Small steps can make a difference

Quality of life matters to people. There are huge national and international problems and dilemmas which hang over us like storm clouds, whether that be Brexit, global warming, migration or poverty, writes Toby Wood from the Peterborough Civic Society.

Wednesday, 26th December 2018, 4:00 pm
Updated Thursday, 10th January 2019, 10:35 am
A churned up grass verge

Although in the big scheme of things we might feel individually powerless, there are behaviours that we can adopt to play our part in improving our world – taking more exercise, using the car just a little less, making sure we recycle more – all these are small steps for mankind in our own little worlds.

My grandson recently stopped off in Singapore and was impressed at how clean the city-state is. In particular he noted that the streets were completely free from discarded chewing gum. Gum is banned in Singapore and the penalties for selling it are severe (up to two years imprisonment).

Now there’s a thought – making chewing gum (or the careless discarding of it) illegal and punishable by transportation. But hang on a minute – the city Council does have the power to impose on-the-spot fines of £75 for those who drop gum and other litter on the city’s streets. Yet still people discard gum, still there is the need for enforcement, and still people get caught!

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The quality of life for the citizens in Peterborough would improve significantly if we all did things with just a little more care and consideration. Many of our local councillors, and their supporters, spend their own time patrolling the streets and collecting rubbish and alerting the authorities to fly-tipping. And then there is the issue of parking on pavements and grass verges. As the council themselves state – ‘in some areas of the city parking on grass verges or pavements is a persistent problem as it can reduce the verge to an unsightly state and cause damage to pavements. It can also obstruct the highway preventing pedestrians and wheelchair users from accessing roads and footways if there is no other pathway. Verge parking can also cause a hazard to other motorists especially if the vehicle is parked on a bend, narrow road or junction and could prevent emergency vehicles from attending an incident’.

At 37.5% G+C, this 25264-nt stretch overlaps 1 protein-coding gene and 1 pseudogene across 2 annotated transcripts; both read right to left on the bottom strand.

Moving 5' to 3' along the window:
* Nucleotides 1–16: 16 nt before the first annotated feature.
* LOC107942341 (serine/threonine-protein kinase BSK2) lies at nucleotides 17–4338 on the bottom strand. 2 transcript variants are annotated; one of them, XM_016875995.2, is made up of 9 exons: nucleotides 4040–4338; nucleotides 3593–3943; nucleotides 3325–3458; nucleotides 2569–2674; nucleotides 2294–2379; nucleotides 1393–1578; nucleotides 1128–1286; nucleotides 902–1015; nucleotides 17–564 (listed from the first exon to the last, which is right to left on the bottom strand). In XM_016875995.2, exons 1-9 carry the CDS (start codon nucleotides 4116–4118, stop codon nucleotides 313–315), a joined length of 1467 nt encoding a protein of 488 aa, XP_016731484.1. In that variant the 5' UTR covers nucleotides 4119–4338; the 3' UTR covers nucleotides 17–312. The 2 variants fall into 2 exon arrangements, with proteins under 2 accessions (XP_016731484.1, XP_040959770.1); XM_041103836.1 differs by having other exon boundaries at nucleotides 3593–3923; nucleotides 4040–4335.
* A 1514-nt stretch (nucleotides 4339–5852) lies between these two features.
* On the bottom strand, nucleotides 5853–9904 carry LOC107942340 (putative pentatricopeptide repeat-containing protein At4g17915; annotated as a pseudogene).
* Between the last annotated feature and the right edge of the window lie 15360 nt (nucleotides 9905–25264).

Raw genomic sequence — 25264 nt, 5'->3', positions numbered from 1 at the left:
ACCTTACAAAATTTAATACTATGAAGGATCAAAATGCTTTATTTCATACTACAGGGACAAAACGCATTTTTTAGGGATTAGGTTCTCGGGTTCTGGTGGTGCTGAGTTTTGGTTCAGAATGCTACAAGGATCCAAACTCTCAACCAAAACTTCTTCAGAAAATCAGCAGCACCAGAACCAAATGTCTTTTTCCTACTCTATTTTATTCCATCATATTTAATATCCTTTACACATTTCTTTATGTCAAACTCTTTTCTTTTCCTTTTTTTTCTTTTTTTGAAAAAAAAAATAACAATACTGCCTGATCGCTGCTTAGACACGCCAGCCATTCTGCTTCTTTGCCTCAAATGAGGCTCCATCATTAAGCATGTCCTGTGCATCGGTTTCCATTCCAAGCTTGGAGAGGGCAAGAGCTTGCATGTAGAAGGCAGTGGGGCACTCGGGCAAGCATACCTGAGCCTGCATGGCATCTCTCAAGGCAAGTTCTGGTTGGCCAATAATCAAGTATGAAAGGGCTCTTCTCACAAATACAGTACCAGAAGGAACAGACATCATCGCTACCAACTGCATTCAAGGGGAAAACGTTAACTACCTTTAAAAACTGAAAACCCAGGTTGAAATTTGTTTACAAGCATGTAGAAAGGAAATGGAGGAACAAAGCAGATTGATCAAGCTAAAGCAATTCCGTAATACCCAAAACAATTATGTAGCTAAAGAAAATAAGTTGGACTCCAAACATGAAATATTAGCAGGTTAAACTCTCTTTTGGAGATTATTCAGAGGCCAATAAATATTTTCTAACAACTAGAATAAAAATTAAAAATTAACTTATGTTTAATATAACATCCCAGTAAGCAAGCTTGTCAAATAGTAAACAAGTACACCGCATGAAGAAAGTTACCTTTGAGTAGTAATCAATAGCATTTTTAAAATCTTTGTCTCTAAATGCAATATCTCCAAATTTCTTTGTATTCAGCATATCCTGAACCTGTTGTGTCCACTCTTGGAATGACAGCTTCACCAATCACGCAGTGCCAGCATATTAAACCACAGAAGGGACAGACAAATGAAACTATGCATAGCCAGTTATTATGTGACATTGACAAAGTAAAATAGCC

This is a live issue that the Civic Society is taking very seriously. From July 2018 the council put in place a verge and pavement parking policy whereby a Traffic Regulation Order prohibiting parking on verges and pavements can be activated locally.

As the council state on their website – ‘in areas where there is currently no restriction on parking on the verges or pavement residents can request one for the area they live by contacting the council. Residents may not request one for streets in which they do not live’. So, if you feel that this is an issue for your area, contact the council directly. Let’s tackle this problem head on!

We must be encouraged to change our bad habits. I for one was very sceptical about how the smoking ban (introduced just over ten years ago) was to be enforced. I thought that there would be widespread civil disobedience. I was wrong. Grown men skulked outside into the rain to huddle obediently in makeshift smoking shelters. We all learned to adapt very quickly. And so it should now be with the anti-social behaviours as outlined above.

Persistent anti-social behaviour will result in being taken to Cathedral Square to be placed on the council’s new gibbet. Now there’s a thought!